A second category of licensure is Equipment Certification; A hypothetical Captain rated to 21 million tons may not necessarily have the Certification for a Sojourner-Class cargo ship, so while they could command a vessel that big, they can't actually command a Sojourner-Class until they have the certification. Likewise, Engineers must have the certification to the equipment they intend to sail on.
A common exemption is made for each part for "1 Up" and "Practical Factors." "1 Up" allows a licence holder to work on a vsl 1 category higher than their certification, while Practical Factors allows an individual who is not rated or certified to sail on a ship to get their hands-on time towards said rating/certification, under proper supervision. Many Third Officers have sailed as acting Second Officers under the supervisor of a Captain; Only an Acting Captain and Acting Chief Engineer may not sail without a Captain/Chief Engineer on board.
Deck Licenses.
Captain's License: A Captain is in ultimate command of the vessel, responsible for its safe and efficient operation, including cargo operations, navigation, crew management and ensuring that the vessel complies with local and international laws, as well as company and UGC policies. All persons on board, including officers and crew, other shipboard staff members, passengers, guests and pilots, are under the captain's authority and are his ultimate responsibility.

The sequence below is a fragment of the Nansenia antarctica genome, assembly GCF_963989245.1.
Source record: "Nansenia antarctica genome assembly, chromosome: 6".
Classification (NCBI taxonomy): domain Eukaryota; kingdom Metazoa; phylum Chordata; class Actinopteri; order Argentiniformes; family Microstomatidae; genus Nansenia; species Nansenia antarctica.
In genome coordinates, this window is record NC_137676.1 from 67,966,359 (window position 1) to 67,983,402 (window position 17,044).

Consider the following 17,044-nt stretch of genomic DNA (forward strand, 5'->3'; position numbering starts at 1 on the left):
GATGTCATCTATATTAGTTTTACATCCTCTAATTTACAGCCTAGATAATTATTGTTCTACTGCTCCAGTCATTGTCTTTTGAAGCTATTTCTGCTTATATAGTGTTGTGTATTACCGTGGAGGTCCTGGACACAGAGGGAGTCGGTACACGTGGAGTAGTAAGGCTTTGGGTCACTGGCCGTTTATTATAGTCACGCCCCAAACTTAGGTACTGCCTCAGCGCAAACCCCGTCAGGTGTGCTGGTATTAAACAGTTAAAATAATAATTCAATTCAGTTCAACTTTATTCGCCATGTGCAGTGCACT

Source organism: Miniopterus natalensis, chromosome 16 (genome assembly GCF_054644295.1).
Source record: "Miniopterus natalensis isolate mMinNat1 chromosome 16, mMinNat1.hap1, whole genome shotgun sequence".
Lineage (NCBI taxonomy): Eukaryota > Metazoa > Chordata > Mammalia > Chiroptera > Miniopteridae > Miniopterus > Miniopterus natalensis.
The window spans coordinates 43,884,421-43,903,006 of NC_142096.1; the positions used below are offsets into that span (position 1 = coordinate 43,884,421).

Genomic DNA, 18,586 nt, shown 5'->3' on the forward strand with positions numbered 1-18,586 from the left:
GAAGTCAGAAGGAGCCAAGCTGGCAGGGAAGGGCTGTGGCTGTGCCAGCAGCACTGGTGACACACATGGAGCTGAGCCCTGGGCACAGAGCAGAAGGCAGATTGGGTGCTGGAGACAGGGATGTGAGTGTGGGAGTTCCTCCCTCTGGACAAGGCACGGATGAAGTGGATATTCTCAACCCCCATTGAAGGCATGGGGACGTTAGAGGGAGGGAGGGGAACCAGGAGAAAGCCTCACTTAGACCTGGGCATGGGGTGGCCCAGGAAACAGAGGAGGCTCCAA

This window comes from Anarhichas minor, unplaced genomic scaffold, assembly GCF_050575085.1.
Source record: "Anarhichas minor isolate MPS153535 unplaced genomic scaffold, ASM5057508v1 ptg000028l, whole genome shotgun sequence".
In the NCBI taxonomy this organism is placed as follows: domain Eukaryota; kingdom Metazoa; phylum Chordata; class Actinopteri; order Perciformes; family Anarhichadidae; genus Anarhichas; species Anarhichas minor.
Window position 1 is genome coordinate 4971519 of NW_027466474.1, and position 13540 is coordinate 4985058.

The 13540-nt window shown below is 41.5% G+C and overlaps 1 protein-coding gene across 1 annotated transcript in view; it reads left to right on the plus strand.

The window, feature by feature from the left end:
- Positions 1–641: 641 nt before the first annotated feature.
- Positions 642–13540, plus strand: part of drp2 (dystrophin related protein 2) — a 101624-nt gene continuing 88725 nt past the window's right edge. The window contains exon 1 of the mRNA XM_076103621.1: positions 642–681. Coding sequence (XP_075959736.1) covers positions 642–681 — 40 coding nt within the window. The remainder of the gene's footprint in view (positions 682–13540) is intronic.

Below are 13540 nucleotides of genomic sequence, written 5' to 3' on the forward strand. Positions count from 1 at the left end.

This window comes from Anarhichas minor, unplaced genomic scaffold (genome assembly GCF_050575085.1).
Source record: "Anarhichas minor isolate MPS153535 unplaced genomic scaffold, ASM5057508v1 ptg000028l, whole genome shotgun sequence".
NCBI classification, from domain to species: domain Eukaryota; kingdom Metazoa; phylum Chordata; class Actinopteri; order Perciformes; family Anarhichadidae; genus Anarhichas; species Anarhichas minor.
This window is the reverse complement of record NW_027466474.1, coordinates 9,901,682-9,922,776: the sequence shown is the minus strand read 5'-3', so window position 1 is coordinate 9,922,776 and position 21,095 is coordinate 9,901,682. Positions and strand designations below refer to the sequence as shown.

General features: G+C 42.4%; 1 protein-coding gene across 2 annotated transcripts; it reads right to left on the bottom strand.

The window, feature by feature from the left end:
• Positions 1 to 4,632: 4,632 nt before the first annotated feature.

First Officer: A First Officer ("First") is the head of the deck department, a watchstander, and in charge of the ship's cargo and crew. The First Officer is responsible to the Captain for the safety and security of the ship, include the crew's welfare, training in areas such as safety, firefighting, search and rescue, etc., and on occasion for discipline. Informally referred to as the XO, a holdover from the Spacy and SPAES's custom of referring to the second in command as the Executive Officer.
Second Officer: A Second Officer is third in command and a watchkeeping officer, as well as the ship's navigator, medical officer or other specific duty officers.
On many ship, the Chief Engineer hold a Second Officer's Licenses.
Third Officer: A Third Officer is a watchstander and safety officer of a department of a merchant ship. They handle the day-to-day operations of their department, such as Galley, Medical, Engineering, etc. while the Second Officer ensures they are in fact doing so.
Chief Engineer: A licensed spacer in charge of the engineering department on a merchant vessel. "Chief Engineer" is the official title of someone qualified to oversee the entire engine department.